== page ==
How to solve multi-class problems with DMS?
In a case when the target attribute has more than two classes (but not too many of them) it is possible to transform the problem to a series of two-class problems which can be solved by DMS. The transformation can be done in few different ways. Suppose that C is the number of classes in the original problem.
- A rule is constructed for every class from the original problem so that it is declared as the positive class and all other classes as the negative class. The result is an unordered set of C rules which may be used independently of other rules in the set
- A list of rules is constructed in a similar way as in the previous item but so that covered examples are eliminated from the data file. The result is a set of (typically) C-1 rules which must be used in the order they have been constructed.
- A decision tree of rules is constructed so that both positive and negative classes of the generated sub-problem are one or more classes of the original problem. The process is repeated until all generated sub-problems can be solved as two-class problems. The final solution has always less than C rules, the induced decision tree can reflect the structure of the domain but the process is not well defined because there are many different ways in which the original classes can be separated in subgroups.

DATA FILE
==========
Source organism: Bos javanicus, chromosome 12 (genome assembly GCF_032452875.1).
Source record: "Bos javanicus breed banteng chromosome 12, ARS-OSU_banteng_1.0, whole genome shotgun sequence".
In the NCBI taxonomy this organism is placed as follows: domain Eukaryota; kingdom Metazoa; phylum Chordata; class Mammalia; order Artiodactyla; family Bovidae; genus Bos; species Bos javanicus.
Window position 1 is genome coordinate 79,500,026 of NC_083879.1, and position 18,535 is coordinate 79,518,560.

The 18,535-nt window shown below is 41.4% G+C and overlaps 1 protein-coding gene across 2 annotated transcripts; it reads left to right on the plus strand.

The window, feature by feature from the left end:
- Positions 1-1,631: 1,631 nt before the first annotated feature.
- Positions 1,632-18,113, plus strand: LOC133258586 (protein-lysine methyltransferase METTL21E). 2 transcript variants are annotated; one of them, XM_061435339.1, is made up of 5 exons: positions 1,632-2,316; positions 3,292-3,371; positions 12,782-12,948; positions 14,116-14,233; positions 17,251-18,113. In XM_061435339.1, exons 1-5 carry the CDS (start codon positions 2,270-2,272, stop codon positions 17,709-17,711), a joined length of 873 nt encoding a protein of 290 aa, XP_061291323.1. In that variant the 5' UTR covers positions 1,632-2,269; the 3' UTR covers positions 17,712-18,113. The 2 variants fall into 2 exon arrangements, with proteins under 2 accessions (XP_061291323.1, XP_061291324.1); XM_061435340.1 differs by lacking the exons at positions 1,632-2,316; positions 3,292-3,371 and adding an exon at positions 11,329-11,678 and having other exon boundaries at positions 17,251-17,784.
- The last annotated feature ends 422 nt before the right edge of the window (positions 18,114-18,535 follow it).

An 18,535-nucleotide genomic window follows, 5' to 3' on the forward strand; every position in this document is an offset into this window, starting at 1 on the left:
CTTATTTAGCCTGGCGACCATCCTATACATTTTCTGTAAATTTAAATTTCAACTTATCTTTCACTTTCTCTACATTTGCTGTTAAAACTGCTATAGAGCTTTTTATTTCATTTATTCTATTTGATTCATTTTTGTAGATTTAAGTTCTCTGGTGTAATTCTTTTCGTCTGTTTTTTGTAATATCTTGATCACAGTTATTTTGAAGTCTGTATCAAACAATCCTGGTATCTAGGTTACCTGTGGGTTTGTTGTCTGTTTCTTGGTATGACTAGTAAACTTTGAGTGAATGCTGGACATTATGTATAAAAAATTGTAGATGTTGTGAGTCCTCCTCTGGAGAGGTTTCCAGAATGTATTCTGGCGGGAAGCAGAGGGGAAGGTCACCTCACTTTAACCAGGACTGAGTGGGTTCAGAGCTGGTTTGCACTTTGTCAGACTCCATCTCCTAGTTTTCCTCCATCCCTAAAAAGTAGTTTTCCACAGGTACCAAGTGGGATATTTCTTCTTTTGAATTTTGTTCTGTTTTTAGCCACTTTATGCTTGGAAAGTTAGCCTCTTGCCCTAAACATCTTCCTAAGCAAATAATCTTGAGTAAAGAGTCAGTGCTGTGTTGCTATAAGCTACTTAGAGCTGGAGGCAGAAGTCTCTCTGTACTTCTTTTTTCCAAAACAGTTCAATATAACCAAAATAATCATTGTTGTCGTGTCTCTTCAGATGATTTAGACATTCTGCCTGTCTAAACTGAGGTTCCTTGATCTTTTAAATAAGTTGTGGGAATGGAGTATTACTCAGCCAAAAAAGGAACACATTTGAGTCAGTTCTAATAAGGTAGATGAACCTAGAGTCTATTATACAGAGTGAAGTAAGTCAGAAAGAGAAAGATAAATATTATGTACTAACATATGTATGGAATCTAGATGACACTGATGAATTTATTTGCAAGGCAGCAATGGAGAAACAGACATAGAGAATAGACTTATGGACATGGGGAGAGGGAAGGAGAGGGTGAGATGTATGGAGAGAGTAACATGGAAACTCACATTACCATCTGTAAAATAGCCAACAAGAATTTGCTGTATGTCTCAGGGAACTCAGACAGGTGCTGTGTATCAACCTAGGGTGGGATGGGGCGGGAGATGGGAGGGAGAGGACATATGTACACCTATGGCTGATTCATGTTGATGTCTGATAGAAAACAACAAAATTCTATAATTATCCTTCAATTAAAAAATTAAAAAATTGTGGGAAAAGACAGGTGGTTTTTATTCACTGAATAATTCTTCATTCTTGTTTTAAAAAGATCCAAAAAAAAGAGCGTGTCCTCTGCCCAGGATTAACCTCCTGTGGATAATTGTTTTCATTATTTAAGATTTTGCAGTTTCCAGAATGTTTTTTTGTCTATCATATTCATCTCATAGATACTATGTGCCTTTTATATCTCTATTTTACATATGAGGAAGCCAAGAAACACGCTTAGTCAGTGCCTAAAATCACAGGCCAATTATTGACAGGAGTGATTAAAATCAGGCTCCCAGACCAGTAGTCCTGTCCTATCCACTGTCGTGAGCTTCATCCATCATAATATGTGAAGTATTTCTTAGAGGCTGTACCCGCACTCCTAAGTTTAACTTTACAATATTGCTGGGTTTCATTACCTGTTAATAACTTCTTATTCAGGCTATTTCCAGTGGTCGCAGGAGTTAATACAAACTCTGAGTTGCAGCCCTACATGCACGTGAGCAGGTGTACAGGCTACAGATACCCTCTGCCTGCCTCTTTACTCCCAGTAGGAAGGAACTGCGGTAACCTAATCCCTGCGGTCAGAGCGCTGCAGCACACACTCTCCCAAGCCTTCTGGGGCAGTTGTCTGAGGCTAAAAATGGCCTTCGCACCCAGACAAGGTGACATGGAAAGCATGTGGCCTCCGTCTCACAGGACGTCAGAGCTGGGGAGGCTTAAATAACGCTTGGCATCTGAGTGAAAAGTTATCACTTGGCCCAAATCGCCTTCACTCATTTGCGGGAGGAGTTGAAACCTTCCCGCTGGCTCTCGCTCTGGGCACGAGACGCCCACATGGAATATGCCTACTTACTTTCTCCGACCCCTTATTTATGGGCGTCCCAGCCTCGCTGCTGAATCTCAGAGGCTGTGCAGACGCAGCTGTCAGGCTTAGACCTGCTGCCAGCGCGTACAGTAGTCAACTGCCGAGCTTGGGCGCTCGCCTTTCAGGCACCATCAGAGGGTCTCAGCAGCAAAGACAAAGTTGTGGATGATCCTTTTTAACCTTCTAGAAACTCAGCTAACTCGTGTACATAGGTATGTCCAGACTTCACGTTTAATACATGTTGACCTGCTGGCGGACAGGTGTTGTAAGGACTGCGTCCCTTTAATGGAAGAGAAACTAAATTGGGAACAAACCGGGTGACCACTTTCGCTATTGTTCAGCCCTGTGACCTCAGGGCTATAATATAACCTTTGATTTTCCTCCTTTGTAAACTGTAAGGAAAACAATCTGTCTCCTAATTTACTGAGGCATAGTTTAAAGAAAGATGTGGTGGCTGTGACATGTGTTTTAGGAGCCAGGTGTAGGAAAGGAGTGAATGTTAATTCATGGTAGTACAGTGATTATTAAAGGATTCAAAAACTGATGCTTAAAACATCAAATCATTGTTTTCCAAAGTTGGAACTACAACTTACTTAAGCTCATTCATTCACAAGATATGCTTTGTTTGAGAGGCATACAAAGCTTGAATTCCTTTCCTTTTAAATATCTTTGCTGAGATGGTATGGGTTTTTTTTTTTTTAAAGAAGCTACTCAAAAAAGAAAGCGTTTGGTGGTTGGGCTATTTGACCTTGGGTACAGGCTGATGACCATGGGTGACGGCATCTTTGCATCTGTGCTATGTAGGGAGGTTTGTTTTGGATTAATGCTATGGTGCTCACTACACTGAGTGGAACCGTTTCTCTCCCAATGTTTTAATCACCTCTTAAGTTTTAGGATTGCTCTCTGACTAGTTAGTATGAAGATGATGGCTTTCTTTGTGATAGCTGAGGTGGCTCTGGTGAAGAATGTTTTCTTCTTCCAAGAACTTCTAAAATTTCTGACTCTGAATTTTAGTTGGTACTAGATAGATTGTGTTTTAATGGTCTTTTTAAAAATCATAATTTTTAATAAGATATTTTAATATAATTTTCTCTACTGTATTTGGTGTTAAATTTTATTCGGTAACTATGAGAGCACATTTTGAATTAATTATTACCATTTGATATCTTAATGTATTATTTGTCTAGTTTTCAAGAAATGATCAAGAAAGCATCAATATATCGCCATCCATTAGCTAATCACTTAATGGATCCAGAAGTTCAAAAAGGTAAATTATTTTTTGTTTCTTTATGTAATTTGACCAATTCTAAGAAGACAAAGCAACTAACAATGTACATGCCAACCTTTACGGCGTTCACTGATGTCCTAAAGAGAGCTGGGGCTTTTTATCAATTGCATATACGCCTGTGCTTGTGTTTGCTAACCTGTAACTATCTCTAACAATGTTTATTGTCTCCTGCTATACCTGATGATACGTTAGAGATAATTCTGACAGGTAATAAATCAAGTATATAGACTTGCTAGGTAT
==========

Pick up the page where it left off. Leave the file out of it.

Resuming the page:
In this system there is no way for automatic transformation of multi-class to two-class problems. But the system enables that only minor input data file modifications allow rule induction for different two-class sub-problems.
A good practice is to give class names in the original problem so that they are different from all other attribute names and values. When a two-class problem should be prepared then only the target class name (or names) has to be converted to a string beginning by character '!'. Additionally, if some class has to be completely eliminated from the induction process then its class name is substituted by a string which begins with an '?'.
© 2001 LIS - Rudjer Boskovic Institute
Last modified: January 13 2019 02:52:34.